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Pioneering Jojoba Farmers in Arizona's Sonoran Desert

Meet the family whose commitment to crafting the finest organic jojoba oil in the world transcends trends and spans generations.

In the farthest reaches of the Arizona outback, tidy green rows of jojoba shrubs rise up out of dry, brown dirt. This is a desolate place. A y-shaped stick is propped against one of the plant rows—the makeshift tool fashioned by a field worker to gently move rattlesnakes out of his way.

“Everything out here bites, stings, pokes, or burns,” says Chip, owner of the certified organic farm that has cultivated and processed Mountain Rose Herbs’ high-quality jojoba oil since 2003.

Jojoba (pronounced: ho-HO-bah) is a large shrub with waxy, green leaves and seeds the size of a grape. When pressed, the seeds create an oil-like substance, technically a liquid wax ester. The chemical composition of this natural, plant-based “oil” makes it incredibly shelf stable. Because it’s non-comedogenic and easily absorbed by thirsty skin, jojoba oil has become a favorite of the cosmetic industry and DIY natural body care enthusiasts. It makes an excellent standalone moisturizer for skin or hair. It's also frequently found in skin and hair care products or used as a carrier oil for essential oil blends.

Simmondsia chinensis (a.k.a. jojoba) is native only to the geographical area that stretches from southern Arizona’s Sonoran Desert (where Chip’s farm lies) to parts of Mexico’s Baja California. This desert shrub is naturally drought tolerant. Chip waters his jojoba just a few times a month, using considerably less water than the neighboring alfalfa fields. But just because jojoba is a hardy plant, doesn’t mean it’s easy to grow.

“It’s a constant fight,” Chip says. “Thirty minutes of cold temps can undo a whole year’s worth of hard work.”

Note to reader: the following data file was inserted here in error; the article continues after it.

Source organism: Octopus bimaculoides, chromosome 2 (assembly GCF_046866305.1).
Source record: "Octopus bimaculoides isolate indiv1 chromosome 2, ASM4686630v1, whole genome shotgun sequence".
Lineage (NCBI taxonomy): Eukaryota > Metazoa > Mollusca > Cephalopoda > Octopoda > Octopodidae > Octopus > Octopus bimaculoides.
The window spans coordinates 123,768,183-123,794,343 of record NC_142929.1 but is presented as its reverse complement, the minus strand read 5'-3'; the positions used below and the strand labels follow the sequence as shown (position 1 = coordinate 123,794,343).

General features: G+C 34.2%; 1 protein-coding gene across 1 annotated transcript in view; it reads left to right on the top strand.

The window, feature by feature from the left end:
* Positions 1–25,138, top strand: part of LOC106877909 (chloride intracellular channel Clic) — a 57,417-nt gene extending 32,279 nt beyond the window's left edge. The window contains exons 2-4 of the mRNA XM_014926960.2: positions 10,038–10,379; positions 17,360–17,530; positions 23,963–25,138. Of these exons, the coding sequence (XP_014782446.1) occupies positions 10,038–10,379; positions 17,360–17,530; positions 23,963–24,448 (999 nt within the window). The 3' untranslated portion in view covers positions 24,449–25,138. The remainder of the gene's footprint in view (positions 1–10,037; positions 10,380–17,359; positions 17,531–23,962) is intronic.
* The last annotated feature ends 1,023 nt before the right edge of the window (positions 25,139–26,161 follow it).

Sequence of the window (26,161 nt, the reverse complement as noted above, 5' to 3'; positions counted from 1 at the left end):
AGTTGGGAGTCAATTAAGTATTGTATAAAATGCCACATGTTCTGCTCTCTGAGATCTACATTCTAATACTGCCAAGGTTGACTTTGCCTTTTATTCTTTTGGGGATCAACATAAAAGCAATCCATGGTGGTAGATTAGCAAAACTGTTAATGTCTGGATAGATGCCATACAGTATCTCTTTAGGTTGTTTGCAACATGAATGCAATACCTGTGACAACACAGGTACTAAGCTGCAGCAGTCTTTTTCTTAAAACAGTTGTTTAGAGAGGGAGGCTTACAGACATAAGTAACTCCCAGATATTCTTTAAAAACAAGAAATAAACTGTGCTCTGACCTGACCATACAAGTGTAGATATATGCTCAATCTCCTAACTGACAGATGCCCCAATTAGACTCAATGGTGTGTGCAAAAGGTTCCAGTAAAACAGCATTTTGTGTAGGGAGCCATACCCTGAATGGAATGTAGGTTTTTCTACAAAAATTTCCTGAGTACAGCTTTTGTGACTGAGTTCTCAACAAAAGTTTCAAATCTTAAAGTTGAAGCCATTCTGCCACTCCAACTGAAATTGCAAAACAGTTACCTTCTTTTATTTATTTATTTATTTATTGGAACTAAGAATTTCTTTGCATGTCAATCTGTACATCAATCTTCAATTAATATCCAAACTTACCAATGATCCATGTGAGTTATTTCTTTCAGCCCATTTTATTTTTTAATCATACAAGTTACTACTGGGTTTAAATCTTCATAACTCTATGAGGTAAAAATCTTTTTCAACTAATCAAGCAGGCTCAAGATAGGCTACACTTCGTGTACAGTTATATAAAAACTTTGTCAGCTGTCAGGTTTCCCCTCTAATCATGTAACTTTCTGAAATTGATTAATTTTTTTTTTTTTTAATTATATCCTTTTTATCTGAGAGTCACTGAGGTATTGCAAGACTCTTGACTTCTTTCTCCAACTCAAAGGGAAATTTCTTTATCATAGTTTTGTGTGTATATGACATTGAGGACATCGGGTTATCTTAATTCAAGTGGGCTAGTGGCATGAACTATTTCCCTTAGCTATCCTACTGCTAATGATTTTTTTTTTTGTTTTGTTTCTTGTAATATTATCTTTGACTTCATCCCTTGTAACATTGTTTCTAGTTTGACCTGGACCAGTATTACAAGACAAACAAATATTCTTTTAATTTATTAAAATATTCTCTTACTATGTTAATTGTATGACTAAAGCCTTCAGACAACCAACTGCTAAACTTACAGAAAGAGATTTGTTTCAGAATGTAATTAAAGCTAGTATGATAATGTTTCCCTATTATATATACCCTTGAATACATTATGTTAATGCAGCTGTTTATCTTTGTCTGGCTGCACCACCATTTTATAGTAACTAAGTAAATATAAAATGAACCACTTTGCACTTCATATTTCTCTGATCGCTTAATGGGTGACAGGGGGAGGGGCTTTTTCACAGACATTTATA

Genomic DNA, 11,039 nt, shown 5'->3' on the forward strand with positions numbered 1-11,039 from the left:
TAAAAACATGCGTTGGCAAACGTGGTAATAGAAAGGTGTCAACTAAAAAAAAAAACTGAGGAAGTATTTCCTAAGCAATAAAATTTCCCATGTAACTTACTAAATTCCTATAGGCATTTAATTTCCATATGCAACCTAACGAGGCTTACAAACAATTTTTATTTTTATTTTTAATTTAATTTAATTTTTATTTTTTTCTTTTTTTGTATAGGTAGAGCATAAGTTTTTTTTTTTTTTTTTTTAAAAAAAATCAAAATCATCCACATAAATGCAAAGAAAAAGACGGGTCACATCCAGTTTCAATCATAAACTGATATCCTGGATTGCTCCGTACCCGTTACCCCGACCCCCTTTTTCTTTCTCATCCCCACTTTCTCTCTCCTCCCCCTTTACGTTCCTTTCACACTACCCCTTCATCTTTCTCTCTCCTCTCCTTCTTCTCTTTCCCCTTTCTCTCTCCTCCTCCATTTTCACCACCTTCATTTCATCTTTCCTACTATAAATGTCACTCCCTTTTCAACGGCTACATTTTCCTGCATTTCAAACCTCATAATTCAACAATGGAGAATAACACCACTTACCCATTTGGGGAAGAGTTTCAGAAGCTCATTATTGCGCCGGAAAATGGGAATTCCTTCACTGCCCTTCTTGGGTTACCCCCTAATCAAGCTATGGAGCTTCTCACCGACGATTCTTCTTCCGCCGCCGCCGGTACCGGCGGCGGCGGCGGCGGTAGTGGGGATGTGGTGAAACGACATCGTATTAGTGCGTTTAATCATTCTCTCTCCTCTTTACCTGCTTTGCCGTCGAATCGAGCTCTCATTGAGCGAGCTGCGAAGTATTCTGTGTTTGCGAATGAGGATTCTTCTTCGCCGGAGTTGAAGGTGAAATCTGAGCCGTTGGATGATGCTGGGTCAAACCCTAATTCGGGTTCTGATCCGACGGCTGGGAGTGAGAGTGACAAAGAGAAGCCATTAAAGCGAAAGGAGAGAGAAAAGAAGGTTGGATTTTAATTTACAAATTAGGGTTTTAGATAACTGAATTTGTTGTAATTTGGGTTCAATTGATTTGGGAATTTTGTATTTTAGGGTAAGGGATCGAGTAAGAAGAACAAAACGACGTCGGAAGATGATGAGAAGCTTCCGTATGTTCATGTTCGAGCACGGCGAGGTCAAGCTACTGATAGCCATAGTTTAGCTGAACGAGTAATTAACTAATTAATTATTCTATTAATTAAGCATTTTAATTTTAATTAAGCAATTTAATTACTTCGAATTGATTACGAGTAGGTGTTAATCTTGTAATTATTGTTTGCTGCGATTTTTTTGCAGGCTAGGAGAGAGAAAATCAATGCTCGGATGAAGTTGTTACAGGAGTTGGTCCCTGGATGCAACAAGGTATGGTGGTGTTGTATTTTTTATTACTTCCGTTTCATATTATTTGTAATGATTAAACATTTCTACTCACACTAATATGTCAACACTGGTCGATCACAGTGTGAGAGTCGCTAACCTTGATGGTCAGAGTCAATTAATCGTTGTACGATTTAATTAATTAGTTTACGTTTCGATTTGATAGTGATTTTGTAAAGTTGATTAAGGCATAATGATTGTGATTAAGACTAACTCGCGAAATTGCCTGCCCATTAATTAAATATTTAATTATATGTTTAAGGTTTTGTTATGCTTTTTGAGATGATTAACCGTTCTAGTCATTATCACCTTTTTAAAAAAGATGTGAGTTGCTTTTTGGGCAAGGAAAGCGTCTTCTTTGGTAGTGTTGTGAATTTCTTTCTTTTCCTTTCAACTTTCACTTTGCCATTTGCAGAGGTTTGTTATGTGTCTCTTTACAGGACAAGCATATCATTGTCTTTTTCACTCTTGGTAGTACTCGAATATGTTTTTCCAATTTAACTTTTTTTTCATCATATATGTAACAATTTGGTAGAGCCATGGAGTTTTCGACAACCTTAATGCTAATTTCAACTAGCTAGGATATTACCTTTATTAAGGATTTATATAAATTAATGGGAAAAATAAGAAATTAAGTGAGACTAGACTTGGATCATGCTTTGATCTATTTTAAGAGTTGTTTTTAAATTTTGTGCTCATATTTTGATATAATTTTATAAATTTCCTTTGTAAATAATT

Chip is a jojoba farmer in Arizona. He's inspecting his shrubs which are beginning to fruit under the hot Arizona sun.

Chip continues the legacy his father started, forging ahead as one of the last remaining commercial jojoba farmers in the U.S.

And Chip would know. He lost 90% of his crop last year to a quick cold spell.

Jojoba’s ideal growing conditions span winters just above freezing to 110 degrees Fahrenheit in the summer. This may sound like a forgiving range, but the temperature swings in this desert are extreme. And if a grower is lucky enough to withstand the frost, then comes the heat wave, and then the rain. Just when the seeds begin to drop, and harvest is about to commence, a monsoon will often hit, literally washing away millions of jojoba seeds. The plant has other threats too—from little bugs that inhabit its blooms and extract their liquid, to others that burrow into the seed and munch away until nothing remains. That’s why Chip is one of only a couple growers left after the “jojoba fever” of the 1980s abated.

“We got the fever, the jojoba fever,” he says.

It was the new age gold rush that’s now a distant memory. After the 1970s’ “Save the Whales” campaign put pressure on the U.S. military to find a substitute for the sperm whale oil they were using as a lubricant, jojoba oil was discovered as a replacement. People looking for a quick buck set up jojoba farms, promised they’d pocket as much as $20,000 an acre. During the boom, there were 36,000 acres of jojoba in commercial cultivation in the U.S., mostly owned by venture capitalists. Now there are just 2,500 acres, half of which are managed by Chip.

Rows of lush jojoba shrubs line the dusty desert landscape of Arizona ready to be harvested for their fruits to be turned into pure jojoba oil.

Rows of Chip’s orderly jojoba plants growing adjacent to public lands that house wild desert plants, like the cholla cactus and juniper.

In 1979, Chip’s dad Hal purchased 18 acres of land where the family farm still lies. He was nearing retirement from a successful practice as an ophthalmologist, and his children were uninterested in following in his physician footsteps, so he sought a legacy he could leave behind—a farm. Hal researched an array of crops to cultivate, from avocados to citrus. The eye doctor settled on jojoba after being intrigued by the similarities between its chemical composition and a substance naturally produced by the human eye.

A year after purchasing the land, and at the dawn of the jojoba craze, he began one of the first commercial cultivations in the world.